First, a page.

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Cat People

Histoire(s) du cinéma: Tribute to Nastassja Kinski

Cat People

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© Universal Pictures

 

Making a remake should mean getting a movie and re-visiting it using one’s own visual taste, inserting, when possible, personal themes and philosophies. This is what happened in 1982 with Cat People, the remake by Paul Schrader of the horror classic directed by Jacques Tourneur forty years earlier.

Behind the stunning film aesthetic, the author, who had just realized the acclaimed American Gigolo, inserted some of his most important obsessions, especially the ones connected with human duality. Through the ambiguous and hypnotic relationship of the two brothers, Paul and Irena, Schrader shows in a totally provocative way the sexuality (almost always repressed), which tears his characters apart, since they are split between what is allowed in a constraining society and human beings’ primary instincts. Nastassja Kinski and Malcolm McDowell – two actors who have been exceedingly capable to “show” their body as a vehicle of sense – revealed themselves to be perfect for elucidating such discourse, which in Cat People starts off as subtle and later grows pulsating and visceral, until it explodes in the final remarkable sequence of the transformation.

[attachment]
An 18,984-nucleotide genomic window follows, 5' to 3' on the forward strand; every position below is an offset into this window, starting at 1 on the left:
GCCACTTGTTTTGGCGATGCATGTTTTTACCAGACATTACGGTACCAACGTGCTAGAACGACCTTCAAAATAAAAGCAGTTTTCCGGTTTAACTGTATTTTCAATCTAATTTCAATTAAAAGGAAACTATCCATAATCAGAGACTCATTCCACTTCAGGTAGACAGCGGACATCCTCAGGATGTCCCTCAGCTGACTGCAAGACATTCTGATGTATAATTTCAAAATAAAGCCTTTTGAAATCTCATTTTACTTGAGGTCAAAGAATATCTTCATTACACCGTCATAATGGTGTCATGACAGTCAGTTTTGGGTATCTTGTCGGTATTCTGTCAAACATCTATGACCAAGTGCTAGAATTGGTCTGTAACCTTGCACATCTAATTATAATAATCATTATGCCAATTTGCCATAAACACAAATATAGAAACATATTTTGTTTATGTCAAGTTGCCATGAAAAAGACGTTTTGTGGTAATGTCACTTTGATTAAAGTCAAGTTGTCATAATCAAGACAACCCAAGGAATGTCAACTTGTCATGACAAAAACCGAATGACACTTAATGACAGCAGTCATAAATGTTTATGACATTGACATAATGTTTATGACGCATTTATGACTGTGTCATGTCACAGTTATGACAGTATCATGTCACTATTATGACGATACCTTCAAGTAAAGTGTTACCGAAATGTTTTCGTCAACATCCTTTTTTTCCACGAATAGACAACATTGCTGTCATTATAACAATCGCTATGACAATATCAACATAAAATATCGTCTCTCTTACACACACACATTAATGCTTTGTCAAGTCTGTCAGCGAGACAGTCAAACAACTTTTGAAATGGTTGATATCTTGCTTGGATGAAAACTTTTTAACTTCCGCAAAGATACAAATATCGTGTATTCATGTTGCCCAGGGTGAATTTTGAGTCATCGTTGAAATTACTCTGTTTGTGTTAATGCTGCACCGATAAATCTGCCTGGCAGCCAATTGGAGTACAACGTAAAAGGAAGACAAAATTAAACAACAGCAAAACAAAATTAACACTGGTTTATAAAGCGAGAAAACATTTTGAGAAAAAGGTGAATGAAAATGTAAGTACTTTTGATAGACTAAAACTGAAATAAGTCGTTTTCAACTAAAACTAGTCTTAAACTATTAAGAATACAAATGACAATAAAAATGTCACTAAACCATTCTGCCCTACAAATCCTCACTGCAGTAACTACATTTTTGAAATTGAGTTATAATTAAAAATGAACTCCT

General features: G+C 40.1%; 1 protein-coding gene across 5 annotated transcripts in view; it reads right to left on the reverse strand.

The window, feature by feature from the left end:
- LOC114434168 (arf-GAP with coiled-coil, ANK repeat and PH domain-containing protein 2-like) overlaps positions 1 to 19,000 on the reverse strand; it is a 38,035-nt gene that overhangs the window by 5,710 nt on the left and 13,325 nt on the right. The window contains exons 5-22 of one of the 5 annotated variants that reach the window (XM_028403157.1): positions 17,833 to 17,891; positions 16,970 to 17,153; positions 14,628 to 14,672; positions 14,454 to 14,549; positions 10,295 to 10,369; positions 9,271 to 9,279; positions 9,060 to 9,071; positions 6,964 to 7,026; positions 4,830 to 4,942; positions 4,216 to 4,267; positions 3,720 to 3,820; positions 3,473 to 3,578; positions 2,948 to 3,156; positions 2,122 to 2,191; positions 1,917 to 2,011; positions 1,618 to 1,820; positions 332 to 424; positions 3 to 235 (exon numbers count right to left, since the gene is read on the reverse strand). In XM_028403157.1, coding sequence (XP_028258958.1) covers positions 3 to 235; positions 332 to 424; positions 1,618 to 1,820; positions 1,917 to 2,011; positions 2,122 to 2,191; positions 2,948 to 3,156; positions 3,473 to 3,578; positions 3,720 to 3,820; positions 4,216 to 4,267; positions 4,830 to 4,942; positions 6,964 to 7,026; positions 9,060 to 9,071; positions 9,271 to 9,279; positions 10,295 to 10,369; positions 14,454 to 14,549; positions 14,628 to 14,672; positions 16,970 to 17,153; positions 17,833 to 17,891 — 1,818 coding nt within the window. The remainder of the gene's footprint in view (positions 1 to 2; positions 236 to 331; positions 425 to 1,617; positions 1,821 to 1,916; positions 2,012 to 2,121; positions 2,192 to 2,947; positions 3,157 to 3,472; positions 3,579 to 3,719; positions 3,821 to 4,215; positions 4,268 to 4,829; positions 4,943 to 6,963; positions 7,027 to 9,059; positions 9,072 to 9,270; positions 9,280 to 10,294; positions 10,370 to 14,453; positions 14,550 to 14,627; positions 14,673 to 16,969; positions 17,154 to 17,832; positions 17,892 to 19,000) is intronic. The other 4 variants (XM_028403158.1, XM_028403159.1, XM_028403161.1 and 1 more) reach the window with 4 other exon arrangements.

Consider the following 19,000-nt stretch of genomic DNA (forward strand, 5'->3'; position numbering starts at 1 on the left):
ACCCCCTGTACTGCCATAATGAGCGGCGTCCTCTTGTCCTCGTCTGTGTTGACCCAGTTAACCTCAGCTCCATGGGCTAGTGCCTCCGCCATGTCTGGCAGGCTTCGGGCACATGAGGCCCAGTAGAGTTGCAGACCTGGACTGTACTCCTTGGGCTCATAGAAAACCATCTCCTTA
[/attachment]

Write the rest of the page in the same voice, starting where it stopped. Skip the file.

The horror is not the animal side hidden in everyone of us. The horror is trying to suppress it, or even worse radically denying it. Cat People is a film about repressed instincts, so powerful that they destroy the individual from within. A recurrent theme in Paul Schrader’s filmography, not only in the films he directed himself. Let’s just think about the amazing screenplays he wrote for Martin Scorsese, starting from Taxi Driver all the way to The Last Temptation of Christ and the painful and (too) underrated Bringing Out the Dead.

Adriano Ercolani

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